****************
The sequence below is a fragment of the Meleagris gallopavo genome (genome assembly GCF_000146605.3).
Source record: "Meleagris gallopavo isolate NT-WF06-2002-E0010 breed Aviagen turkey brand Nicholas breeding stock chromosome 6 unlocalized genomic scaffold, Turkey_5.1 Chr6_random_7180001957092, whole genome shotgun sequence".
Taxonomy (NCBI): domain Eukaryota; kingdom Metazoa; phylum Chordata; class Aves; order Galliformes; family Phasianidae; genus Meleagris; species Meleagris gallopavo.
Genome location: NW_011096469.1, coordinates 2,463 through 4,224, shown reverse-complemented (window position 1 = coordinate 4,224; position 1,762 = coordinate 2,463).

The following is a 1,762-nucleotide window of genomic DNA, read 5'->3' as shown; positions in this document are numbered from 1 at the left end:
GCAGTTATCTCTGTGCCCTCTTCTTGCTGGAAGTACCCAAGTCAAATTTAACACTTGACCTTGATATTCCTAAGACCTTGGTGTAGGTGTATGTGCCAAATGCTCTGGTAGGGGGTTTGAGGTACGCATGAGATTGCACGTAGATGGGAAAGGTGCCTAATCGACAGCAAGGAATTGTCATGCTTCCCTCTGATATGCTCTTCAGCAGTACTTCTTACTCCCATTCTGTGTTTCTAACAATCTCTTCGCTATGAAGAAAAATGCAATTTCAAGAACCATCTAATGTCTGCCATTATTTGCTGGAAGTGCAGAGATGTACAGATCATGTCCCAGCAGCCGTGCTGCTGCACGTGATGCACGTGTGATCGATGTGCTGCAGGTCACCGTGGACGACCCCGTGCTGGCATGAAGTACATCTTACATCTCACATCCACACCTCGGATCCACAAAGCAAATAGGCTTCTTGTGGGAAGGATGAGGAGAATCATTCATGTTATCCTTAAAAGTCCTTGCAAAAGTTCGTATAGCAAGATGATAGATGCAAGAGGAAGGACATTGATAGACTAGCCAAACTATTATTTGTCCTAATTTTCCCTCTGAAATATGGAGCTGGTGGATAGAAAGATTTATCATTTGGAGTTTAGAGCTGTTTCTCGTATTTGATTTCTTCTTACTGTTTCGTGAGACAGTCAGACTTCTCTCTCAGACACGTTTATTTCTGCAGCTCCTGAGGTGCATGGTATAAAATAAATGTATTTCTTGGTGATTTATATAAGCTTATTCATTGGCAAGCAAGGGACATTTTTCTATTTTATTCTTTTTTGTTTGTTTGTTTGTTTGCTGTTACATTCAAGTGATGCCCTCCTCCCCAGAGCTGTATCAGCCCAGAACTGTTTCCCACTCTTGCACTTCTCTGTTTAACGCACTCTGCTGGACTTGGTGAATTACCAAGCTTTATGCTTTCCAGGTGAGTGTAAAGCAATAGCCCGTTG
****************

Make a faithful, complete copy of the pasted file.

The sequence below is a fragment of the Meleagris gallopavo genome (genome assembly GCF_000146605.3).
Source record: "Meleagris gallopavo isolate NT-WF06-2002-E0010 breed Aviagen turkey brand Nicholas breeding stock chromosome 6 unlocalized genomic scaffold, Turkey_5.1 Chr6_random_7180001957092, whole genome shotgun sequence".
Taxonomy (NCBI): domain Eukaryota; kingdom Metazoa; phylum Chordata; class Aves; order Galliformes; family Phasianidae; genus Meleagris; species Meleagris gallopavo.
Genome location: NW_011096469.1, coordinates 2,463 through 4,224, shown reverse-complemented (window position 1 = coordinate 4,224; position 1,762 = coordinate 2,463).

The following is a 1,762-nucleotide window of genomic DNA, read 5'->3' as shown; positions in this document are numbered from 1 at the left end:
GCAGTTATCTCTGTGCCCTCTTCTTGCTGGAAGTACCCAAGTCAAATTTAACACTTGACCTTGATATTCCTAAGACCTTGGTGTAGGTGTATGTGCCAAATGCTCTGGTAGGGGGTTTGAGGTACGCATGAGATTGCACGTAGATGGGAAAGGTGCCTAATCGACAGCAAGGAATTGTCATGCTTCCCTCTGATATGCTCTTCAGCAGTACTTCTTACTCCCATTCTGTGTTTCTAACAATCTCTTCGCTATGAAGAAAAATGCAATTTCAAGAACCATCTAATGTCTGCCATTATTTGCTGGAAGTGCAGAGATGTACAGATCATGTCCCAGCAGCCGTGCTGCTGCACGTGATGCACGTGTGATCGATGTGCTGCAGGTCACCGTGGACGACCCCGTGCTGGCATGAAGTACATCTTACATCTCACATCCACACCTCGGATCCACAAAGCAAATAGGCTTCTTGTGGGAAGGATGAGGAGAATCATTCATGTTATCCTTAAAAGTCCTTGCAAAAGTTCGTATAGCAAGATGATAGATGCAAGAGGAAGGACATTGATAGACTAGCCAAACTATTATTTGTCCTAATTTTCCCTCTGAAATATGGAGCTGGTGGATAGAAAGATTTATCATTTGGAGTTTAGAGCTGTTTCTCGTATTTGATTTCTTCTTACTGTTTCGTGAGACAGTCAGACTTCTCTCTCAGACACGTTTATTTCTGCAGCTCCTGAGGTGCATGGTATAAAATAAATGTATTTCTTGGTGATTTATATAAGCTTATTCATTGGCAAGCAAGGGACATTTTTCTATTTTATTCTTTTTTGTTTGTTTGTTTGTTTGCTGTTACATTCAAGTGATGCCCTCCTCCCCAGAGCTGTATCAGCCCAGAACTGTTTCCCACTCTTGCACTTCTCTGTTTAACGCACTCTGCTGGACTTGGTGAATTACCAAGCTTTATGCTTTCCAGGTGAGTGTAAAGCAATAGCCCGTTG